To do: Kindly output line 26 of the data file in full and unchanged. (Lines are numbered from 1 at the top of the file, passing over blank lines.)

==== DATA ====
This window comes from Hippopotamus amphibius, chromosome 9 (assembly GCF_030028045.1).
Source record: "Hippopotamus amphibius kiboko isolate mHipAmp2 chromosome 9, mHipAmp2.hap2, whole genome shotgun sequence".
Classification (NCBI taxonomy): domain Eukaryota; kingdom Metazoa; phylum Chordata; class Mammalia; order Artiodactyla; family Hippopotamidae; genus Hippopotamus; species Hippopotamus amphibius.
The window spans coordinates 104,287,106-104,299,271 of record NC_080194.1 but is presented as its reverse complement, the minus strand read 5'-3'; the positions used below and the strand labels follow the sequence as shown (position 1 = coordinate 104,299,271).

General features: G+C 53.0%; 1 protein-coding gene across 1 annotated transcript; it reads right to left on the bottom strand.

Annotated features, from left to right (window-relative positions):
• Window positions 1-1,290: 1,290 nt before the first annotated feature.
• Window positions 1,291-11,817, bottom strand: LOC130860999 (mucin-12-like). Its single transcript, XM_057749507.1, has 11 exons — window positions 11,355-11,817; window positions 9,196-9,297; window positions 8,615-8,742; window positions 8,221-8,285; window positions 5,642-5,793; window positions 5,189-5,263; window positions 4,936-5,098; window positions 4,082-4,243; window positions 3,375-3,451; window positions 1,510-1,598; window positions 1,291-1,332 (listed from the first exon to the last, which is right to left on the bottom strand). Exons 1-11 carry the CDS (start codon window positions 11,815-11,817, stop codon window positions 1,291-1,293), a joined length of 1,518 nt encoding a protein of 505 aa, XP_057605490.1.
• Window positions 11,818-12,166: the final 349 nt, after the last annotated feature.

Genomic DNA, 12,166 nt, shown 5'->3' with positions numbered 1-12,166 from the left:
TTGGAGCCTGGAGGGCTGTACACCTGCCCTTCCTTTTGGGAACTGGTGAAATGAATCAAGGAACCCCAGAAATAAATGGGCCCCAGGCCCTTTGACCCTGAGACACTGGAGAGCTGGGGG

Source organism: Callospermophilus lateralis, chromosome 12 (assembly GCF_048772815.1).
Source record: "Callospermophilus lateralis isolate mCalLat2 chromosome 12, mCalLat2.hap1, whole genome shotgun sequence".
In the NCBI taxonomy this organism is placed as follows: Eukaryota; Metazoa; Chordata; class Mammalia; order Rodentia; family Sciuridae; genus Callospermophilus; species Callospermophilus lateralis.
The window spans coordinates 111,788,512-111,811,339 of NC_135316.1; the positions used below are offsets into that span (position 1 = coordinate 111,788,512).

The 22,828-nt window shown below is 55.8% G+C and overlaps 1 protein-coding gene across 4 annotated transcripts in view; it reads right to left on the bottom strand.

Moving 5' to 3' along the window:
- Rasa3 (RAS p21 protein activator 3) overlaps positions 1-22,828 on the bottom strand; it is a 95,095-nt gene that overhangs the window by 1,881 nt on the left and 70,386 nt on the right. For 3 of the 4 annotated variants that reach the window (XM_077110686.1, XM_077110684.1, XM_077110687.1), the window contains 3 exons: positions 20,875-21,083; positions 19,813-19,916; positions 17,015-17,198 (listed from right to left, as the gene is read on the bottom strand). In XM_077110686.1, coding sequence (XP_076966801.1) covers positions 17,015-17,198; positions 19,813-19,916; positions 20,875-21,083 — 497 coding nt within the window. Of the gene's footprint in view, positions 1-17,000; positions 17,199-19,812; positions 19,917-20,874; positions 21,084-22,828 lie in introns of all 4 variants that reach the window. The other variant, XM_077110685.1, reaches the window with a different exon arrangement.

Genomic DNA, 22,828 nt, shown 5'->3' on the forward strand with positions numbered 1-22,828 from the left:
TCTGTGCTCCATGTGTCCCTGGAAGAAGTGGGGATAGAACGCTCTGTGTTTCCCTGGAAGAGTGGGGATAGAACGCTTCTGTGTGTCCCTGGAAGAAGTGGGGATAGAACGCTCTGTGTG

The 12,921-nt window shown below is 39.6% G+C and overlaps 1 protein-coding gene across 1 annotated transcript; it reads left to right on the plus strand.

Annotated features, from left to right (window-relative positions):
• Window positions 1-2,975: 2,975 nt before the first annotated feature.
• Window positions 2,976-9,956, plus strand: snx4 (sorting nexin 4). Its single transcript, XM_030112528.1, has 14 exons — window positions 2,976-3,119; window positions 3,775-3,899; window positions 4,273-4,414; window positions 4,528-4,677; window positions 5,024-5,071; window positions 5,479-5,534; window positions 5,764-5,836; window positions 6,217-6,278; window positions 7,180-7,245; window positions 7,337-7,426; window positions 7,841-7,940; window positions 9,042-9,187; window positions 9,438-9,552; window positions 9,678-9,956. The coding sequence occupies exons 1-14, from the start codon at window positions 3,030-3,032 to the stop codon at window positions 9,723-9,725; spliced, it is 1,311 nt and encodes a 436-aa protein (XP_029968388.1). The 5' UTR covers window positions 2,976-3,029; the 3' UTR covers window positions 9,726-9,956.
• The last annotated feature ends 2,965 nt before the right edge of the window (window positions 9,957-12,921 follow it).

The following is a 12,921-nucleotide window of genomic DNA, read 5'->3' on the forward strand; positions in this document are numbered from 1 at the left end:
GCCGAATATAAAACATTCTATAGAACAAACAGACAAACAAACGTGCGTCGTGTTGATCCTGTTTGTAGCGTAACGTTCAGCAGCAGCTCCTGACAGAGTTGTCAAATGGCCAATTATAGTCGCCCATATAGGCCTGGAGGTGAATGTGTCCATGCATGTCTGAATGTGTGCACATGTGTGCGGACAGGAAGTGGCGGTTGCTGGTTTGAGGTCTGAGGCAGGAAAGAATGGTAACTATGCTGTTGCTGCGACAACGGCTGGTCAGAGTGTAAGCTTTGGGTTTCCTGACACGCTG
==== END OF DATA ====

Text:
The following is a 12,921-nucleotide window of genomic DNA, read 5'->3' on the forward strand; positions in this document are numbered from 1 at the left end: